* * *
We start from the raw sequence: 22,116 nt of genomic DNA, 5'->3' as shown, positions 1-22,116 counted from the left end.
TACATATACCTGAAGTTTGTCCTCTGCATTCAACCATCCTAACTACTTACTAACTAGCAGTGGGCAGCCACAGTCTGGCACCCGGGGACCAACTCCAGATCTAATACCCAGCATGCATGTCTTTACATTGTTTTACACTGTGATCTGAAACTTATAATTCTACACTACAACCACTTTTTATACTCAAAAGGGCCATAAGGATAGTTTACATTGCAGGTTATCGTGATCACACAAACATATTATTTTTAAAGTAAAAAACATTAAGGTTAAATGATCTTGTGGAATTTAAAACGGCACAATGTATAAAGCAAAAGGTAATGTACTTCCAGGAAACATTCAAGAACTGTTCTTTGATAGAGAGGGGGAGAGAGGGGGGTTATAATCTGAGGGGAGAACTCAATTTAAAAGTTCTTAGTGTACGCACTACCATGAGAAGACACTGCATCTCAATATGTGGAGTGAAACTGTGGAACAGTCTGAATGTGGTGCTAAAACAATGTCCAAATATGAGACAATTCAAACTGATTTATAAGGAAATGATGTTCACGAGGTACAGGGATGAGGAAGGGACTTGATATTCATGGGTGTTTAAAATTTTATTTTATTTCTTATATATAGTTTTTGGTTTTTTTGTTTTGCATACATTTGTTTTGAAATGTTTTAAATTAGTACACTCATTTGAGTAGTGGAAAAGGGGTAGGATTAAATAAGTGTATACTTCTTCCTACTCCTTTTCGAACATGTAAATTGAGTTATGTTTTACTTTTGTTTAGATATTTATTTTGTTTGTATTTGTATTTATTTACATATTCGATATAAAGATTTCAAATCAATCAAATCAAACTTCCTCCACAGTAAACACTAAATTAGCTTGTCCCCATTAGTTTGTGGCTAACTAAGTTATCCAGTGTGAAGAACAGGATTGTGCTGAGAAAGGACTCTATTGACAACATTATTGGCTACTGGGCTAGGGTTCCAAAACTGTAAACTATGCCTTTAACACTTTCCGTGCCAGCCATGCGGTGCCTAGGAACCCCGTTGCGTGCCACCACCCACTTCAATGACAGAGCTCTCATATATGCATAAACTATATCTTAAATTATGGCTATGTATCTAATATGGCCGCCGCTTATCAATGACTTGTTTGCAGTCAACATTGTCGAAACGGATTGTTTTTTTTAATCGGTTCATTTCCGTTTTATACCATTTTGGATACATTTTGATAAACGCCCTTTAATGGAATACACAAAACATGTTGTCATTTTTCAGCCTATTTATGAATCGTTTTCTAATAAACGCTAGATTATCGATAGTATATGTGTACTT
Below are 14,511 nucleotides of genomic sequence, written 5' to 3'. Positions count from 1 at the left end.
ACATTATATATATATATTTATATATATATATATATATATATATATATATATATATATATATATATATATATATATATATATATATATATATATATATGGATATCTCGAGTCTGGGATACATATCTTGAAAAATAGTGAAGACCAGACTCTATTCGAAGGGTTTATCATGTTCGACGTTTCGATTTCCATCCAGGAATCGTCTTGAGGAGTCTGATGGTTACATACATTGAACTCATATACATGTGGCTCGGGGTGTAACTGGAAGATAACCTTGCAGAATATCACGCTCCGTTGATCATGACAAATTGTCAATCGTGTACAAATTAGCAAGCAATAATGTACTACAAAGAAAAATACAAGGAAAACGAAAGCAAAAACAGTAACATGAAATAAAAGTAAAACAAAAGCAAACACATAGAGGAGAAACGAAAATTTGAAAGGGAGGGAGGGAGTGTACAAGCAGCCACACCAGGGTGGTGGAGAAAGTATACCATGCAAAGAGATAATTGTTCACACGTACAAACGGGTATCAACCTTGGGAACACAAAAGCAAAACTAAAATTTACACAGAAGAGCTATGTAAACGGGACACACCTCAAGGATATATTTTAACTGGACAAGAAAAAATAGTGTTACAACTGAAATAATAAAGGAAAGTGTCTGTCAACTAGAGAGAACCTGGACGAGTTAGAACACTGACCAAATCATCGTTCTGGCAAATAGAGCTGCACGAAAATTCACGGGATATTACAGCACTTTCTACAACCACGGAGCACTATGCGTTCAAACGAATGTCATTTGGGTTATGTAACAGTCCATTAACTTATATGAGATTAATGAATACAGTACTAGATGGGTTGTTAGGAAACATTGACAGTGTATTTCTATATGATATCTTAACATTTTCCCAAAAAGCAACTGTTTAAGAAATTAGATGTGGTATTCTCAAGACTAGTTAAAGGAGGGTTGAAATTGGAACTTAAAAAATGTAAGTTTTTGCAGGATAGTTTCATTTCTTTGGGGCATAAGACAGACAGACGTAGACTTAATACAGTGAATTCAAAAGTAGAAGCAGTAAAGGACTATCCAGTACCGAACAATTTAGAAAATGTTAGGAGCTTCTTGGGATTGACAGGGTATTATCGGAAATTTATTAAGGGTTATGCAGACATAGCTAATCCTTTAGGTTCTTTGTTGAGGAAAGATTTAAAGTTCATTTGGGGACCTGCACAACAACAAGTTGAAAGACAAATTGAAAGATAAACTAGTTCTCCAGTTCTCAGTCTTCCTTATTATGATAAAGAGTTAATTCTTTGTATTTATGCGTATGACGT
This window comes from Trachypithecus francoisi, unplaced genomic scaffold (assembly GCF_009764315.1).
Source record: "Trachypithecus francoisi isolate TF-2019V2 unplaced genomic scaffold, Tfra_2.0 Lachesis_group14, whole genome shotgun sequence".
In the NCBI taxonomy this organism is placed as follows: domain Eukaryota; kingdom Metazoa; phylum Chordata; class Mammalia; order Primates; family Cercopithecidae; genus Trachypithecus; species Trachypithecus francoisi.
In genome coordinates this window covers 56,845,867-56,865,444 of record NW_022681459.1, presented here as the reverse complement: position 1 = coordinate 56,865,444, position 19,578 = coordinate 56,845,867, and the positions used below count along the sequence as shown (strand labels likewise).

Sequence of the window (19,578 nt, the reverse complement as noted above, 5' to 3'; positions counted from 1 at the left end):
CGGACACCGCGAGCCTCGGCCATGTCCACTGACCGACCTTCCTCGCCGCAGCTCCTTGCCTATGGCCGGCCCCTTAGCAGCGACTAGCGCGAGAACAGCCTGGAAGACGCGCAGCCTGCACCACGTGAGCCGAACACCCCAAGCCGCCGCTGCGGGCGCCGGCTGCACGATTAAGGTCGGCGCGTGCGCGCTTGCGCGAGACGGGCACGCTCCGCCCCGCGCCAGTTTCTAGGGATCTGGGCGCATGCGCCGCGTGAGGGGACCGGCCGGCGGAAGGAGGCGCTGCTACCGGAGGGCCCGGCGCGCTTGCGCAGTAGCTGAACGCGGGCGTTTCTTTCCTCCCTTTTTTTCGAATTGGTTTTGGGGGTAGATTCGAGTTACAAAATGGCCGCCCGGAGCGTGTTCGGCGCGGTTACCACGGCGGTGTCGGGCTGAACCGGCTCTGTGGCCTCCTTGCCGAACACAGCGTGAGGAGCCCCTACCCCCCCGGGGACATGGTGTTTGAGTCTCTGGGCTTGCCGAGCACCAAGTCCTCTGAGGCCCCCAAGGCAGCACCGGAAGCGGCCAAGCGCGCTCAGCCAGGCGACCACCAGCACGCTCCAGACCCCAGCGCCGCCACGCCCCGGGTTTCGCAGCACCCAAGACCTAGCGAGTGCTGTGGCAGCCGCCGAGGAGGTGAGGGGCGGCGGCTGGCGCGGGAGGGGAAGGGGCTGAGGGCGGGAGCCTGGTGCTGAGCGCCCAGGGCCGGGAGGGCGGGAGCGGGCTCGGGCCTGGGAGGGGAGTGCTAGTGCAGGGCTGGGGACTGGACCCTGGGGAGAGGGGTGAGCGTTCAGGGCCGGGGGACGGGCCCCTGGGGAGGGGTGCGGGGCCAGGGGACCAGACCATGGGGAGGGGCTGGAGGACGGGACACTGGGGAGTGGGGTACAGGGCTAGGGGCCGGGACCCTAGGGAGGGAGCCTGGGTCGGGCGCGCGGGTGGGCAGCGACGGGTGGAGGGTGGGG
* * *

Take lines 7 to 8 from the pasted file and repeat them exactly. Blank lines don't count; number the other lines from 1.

In the NCBI taxonomy this organism is placed as follows: domain Eukaryota; kingdom Metazoa; phylum Chordata; class Mammalia; order Primates; family Cercopithecidae; genus Trachypithecus; species Trachypithecus francoisi.
In genome coordinates this window covers 56,845,867-56,865,444 of record NW_022681459.1, presented here as the reverse complement: position 1 = coordinate 56,865,444, position 19,578 = coordinate 56,845,867, and the positions used below count along the sequence as shown (strand labels likewise).